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Posts Tagged ‘craters’

Press Release: Cosmoquest’s “Moonmappers” Shows Everyday People Can MAP The Moon


CQmoonX_smA team of scientists working with the CosmoQuest virtual research facility (CosmoQuest.org) has demonstrated that it is possible for everyday people to map the Moon with the same quality as a group of experienced professionals. These crowd-sourced results are being published in the journal Icarus and highlight the ability of citizen scientists to advance planetary research. CosmoQuest is a second-generation citizen science site run out of Southern Illinois University Edwardsville (SIUE) by Dr Pamela L. Gay.

While “crowdsourcing science” may sound like they are handing out lab sets and white coats, CosmoQuest has actually done something much more impactful.

They handed over the moon.

CosmoQuest’s MoonMappers research portal invites the public to learn about the lunar surface and aid professional researchers in mapping craters and other features on the Moon. MoonMappers is led by researchers Stuart Robbins (University of Colorado – Boulder) and Irene Antonenko (the Planetary Institute of Toronto). CosmoQuest community members are the first citizen scientists to demonstrate volunteers’ ability to accurately identify planetary surface features.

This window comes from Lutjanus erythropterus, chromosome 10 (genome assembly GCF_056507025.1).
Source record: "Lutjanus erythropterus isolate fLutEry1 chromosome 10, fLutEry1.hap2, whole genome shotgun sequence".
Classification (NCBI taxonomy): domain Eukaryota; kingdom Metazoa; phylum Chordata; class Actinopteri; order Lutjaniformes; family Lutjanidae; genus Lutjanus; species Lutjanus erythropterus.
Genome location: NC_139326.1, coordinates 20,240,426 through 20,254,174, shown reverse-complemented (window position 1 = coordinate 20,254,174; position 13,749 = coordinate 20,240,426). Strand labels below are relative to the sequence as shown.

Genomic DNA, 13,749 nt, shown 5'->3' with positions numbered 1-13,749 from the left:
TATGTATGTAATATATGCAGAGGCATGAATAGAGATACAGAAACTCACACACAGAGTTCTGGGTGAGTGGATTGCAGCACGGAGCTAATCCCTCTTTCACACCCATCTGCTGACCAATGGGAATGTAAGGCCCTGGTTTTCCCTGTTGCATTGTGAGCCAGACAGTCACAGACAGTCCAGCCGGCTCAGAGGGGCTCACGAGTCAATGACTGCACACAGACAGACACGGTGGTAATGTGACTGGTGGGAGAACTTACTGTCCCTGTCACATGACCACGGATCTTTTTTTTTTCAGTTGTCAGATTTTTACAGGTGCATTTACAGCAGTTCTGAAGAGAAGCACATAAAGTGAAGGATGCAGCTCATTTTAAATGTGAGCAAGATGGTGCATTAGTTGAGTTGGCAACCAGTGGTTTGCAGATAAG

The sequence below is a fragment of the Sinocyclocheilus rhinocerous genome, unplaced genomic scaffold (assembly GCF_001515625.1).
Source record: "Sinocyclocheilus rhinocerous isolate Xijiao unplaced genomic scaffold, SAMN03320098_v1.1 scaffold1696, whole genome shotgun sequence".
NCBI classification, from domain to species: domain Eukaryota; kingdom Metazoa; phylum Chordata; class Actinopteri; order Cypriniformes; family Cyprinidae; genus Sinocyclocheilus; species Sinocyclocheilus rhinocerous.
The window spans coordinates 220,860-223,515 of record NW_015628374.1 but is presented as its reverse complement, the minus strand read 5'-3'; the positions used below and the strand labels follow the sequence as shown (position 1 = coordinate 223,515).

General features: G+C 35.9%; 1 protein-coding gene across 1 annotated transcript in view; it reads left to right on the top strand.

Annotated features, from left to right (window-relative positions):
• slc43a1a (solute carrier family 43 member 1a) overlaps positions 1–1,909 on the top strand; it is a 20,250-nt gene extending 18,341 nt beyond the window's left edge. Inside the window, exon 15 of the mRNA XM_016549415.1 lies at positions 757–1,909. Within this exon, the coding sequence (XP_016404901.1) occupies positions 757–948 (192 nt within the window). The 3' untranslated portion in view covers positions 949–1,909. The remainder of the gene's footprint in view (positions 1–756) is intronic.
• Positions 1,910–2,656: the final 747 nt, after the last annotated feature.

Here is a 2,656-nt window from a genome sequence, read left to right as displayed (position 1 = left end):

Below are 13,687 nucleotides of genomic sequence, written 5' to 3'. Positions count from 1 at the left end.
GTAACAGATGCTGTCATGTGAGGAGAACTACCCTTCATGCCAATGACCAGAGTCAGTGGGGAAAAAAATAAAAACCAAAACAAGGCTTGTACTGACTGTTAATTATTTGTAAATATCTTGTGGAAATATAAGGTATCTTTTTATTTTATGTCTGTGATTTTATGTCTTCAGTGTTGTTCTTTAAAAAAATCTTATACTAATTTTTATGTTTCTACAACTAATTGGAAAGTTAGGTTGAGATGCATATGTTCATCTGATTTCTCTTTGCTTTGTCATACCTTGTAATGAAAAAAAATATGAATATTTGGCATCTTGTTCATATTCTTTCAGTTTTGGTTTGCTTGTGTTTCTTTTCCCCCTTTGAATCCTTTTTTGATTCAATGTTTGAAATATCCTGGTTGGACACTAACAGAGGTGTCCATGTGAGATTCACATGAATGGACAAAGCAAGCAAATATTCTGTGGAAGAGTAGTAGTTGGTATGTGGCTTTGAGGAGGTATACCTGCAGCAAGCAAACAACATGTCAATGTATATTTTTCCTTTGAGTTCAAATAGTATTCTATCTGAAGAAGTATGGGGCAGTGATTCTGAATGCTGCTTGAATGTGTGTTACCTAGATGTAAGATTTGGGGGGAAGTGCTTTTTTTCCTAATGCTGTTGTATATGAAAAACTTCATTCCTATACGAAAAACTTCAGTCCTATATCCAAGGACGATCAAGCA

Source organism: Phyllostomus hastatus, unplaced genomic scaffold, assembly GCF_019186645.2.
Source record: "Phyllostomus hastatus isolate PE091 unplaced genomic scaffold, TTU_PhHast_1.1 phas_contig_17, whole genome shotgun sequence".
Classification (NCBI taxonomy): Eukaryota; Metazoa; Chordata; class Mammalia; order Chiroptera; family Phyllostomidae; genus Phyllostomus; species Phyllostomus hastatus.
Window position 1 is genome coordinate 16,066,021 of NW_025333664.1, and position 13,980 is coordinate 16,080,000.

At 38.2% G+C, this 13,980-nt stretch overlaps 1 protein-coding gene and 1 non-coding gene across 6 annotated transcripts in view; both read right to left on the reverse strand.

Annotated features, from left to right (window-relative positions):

Link To Full Story

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Big Ice May Explain Mars’ Double-Layer Craters


Credit: NASA

Credit: NASA

Geologists from Brown University have developed a promising new explanation for a mysterious type of crater on the surface on Mars.

Double-layered ejecta craters or DLEs, like other craters, are surrounded by debris excavated by an impactor. What makes DLEs different is that the debris forms two distinct layers — a large outer layer with a smaller inner layer sitting on top. These distinctive craters were first documented in data returned from the Viking missions to Mars in the 1970s, and scientists have been trying ever since to figure out how the double-layer pattern forms.

A new study by Brown graduate student David Kutai Weiss and James W. Head, professor of geological science, suggests that DLEs are the result of impacts onto a surface that was covered by a layer of glacial ice tens of meters thick.

Full Story: http://news.brown.edu/pressreleases/2013/08/craters

Study Supports Theory of Extraterrestrial Impact


A 16-member international team of researchers that includes James Kennett, professor of earth science at UC Santa Barbara, has identified a nearly 13,000-year-old layer of thin, dark sediment buried in the floor of Lake Cuitzeo in central Mexico. The sediment layer contains an exotic assemblage of materials, including nanodiamonds, impact spherules, and more, which, according to the researchers, are the result of a cosmic body impacting Earth.

These new data are the latest to strongly support of a controversial hypothesis proposing that a major cosmic impact with Earth occurred 12,900 years ago at the onset of an unusual cold climatic period called the Younger Dryas. The researchers’ findings appear today in the Proceedings of the National Academy of Sciences.

Full Story: http://www.ia.ucsb.edu/pa/display.aspx?pkey=2662